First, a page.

The NDP held a press conference on Dec 1 to mark World AIDS Day. Its purpose was twofold: first, to highlight the fact that Bill C-393, which seeks to reform Canada’s Access to Medicines Regime (CAMR), will be returning to the House for debate at report stage and third reading on Dec 16; second to highlight the fact that the Canadian International Development Agency (CIDA) has not responded to requests for renewed funds for vaccine research by two international groups.
The International Partnership for Microbicides (IPM) and the International AIDS Vaccine Initiative (IAVI) have partnered to ask CIDA for $20 million in funding over two years. Previously, IPM received $30 million in funding between 2005 and 2009, while IAVI received $82 million between 2000 and 2009. The funding for both organizations ended in March 2010, and requests for meetings have gone unanswered.
“This isn’t about what we’d seen 10 years ago, even five years ago, where they were saying this is still in the lab,” says NDP foreign affairs critic Paul Dewar. “We’re still seeing these approaches have efficacy. We’re breaking out now with data, control groups that are showing there is efficacy to the vaccine in some of these approaches.
“The question is, right around the time that Canada has been supporting other agencies and groups internationally, and we’re showing good results, why aren’t we continuing to support this in 2010?” Dewar asks. “They want to know, is there going to be support from this government for these initiatives, and if not, why not? They’ve been asking since last spring, and that’s when the funding from the previous provisions rounded up, and here we are going into the next budget year almost, and still no answer.”
Trying to get information on how the government is spending the funds it recommitted from the Canadian HIV Vaccine Initiative (CHVI) has also proved frustrating for Liberal MP Kirsty Duncan, who has been requesting figures from the Public Health Agency for weeks, only to be given the press release from the Vienna Conference in July.
The only announcement that the government has made is the appointment of a co-chair to the CHVI advisory committee.
“If you really wanted to take action, you make announcements, you do it the right way,” Duncan says. “You don’t announce, four months after the fact, a co-chair. It’s not action.”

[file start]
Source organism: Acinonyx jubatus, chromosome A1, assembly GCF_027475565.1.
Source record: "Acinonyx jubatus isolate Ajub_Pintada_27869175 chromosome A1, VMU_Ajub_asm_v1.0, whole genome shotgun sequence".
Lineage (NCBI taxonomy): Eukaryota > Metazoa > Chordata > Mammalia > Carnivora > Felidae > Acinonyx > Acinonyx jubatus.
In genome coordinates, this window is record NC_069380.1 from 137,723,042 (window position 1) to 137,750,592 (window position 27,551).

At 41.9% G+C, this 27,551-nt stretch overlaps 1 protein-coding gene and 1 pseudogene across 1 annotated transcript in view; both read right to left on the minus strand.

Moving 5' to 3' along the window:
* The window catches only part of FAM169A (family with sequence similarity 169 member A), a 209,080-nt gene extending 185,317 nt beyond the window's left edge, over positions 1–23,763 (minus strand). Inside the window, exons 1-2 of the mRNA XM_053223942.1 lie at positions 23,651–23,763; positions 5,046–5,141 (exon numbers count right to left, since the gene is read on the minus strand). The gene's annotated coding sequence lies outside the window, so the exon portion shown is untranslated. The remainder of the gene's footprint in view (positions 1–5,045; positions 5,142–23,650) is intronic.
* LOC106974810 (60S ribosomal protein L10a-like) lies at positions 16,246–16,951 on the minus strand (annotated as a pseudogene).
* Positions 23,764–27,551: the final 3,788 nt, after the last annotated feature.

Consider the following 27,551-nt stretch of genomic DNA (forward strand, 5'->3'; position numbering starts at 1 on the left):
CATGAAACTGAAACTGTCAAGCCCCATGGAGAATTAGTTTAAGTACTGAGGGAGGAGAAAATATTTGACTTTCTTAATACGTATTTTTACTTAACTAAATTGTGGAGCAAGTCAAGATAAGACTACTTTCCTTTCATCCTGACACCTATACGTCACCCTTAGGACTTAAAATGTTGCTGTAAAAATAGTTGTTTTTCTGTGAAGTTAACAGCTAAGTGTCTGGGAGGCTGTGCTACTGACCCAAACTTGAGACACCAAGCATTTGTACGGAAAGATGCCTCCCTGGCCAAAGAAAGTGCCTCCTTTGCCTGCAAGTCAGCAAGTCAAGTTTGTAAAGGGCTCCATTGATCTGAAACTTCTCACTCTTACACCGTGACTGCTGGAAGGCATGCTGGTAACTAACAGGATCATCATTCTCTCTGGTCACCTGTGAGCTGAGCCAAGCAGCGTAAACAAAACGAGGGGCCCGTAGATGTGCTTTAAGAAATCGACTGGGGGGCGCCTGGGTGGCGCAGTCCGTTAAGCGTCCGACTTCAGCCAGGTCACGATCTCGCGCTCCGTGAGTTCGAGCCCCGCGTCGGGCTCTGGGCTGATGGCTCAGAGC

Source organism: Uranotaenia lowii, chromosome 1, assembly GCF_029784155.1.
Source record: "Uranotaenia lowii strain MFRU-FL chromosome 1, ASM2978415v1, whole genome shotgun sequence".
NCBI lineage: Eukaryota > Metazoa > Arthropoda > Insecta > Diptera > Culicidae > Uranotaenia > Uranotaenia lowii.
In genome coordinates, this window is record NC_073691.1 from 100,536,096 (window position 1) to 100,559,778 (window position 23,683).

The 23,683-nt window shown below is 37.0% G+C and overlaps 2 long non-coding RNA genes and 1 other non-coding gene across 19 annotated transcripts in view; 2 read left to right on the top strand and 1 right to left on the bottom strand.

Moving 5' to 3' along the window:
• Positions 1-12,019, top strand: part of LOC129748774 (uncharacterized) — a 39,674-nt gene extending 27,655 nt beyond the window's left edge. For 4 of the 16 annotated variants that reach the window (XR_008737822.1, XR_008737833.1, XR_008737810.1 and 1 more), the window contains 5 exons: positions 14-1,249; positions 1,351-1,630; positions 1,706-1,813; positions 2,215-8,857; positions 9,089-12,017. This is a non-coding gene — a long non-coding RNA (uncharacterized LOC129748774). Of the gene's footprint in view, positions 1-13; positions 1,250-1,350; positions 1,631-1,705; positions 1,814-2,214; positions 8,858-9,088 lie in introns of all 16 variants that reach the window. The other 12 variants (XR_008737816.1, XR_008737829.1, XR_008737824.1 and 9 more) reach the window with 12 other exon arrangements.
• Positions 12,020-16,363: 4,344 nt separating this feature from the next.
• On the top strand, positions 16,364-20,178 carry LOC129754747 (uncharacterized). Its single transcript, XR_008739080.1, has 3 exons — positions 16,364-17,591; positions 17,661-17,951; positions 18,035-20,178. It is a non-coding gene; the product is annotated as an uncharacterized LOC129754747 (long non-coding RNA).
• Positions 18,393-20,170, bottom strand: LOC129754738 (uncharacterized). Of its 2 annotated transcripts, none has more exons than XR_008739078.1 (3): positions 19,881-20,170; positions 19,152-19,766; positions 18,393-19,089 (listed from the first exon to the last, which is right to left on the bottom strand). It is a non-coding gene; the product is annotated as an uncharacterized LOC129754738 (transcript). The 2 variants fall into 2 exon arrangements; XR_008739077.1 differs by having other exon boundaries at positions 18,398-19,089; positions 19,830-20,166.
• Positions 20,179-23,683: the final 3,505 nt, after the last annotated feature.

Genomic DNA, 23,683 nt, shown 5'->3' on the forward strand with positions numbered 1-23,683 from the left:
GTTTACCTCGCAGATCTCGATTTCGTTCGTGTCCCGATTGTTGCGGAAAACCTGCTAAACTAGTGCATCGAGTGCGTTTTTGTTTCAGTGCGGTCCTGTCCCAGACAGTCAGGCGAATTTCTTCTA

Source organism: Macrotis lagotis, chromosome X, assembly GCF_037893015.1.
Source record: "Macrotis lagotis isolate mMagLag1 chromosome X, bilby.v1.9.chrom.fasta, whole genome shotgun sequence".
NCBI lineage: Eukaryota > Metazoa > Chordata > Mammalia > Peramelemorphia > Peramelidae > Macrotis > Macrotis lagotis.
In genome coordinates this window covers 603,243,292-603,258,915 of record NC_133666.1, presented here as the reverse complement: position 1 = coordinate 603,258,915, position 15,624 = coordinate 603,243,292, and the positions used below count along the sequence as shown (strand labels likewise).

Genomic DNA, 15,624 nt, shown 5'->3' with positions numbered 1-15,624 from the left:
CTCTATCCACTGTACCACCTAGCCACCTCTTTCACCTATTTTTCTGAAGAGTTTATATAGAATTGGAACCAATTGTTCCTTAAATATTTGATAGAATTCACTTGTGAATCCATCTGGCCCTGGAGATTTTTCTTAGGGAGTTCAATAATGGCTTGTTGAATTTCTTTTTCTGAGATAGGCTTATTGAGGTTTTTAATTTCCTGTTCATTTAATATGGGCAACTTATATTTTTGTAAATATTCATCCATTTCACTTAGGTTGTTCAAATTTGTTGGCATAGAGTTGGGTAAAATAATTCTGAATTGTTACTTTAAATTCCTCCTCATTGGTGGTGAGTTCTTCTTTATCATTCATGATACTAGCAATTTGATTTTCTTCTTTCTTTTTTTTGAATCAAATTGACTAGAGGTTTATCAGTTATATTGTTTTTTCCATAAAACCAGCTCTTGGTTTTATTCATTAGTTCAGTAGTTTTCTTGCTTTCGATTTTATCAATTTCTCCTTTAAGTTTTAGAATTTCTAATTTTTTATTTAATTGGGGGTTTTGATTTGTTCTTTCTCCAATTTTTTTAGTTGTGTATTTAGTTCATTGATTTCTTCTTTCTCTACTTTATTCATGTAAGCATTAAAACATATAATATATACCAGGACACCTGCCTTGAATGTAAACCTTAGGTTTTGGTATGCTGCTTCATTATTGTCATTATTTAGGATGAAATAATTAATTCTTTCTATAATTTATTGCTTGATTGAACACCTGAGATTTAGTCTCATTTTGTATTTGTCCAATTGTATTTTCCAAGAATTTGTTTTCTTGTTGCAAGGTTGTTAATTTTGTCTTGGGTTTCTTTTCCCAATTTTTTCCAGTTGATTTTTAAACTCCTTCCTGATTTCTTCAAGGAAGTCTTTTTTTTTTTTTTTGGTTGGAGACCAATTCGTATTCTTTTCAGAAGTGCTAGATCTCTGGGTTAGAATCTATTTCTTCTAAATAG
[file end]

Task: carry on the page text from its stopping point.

Duncan believes this shows the government is stalling on its commitment to the CHVI.
During Question Period on Dec 1, Liberal Indian affairs critic Todd Russell asked about the cuts to funding for HIV/AIDS prevention programs for First Nations groups in Canada. Health Minister Leona Aglukkaq responded by repeating her announcement of the CHVI co-chair.
“There are a number of aboriginal groups that deliver promotion of healthy living and the prevention of HIV and AIDS, and they deliver to a broad swath of aboriginal peoples across the country,” Russell says. “The organizations like the Labrador Friendship Centre in Happy Valley-Goose Bay has delivered this for a number of years, and the government has cut that funding, and has denied them the funding to deliver that vital programming.
“Aboriginal people are one of the most high-risk groups in the country to HIV and AIDS infections, and I was very disappointed in the minister’s answer, given the seriousness of the situation, and I was asking it in good faith if she might be able to address it,” Russell says.
“We’re going to lose a year. A lot of organizations are going to lose capacity in terms of people to be able to deliver these programs and services, so I was very disappointed in her response.”
As for Bill C-393, NDP industry critic Brian Masse says there are procedures in the House of Commons that will allow MPs to vote to restore the one-licence solution clause that Liberal MP Marc Garneau joined with the Conservatives to scrap at committee stage.
“We’re going to actually put it back in the legislation,” Masse says. “We can do that now that it goes back to the House of Commons. The procedure allows us to put that clause back, and there will be a vote on that clause, so those that gutted the bill, the Conservatives and Mr Garneau, will have an opportunity to actually vote the proper way, we’re hoping, and to restore the one-licence, one-drug regime.”
Masse notes the compromises that took place in committee.
“We struck out of the bill a number of different clauses that had issues that we didn’t believe were real but were certainly causing problems for others, and we’re hopeful that we can actually have some compromise on this.”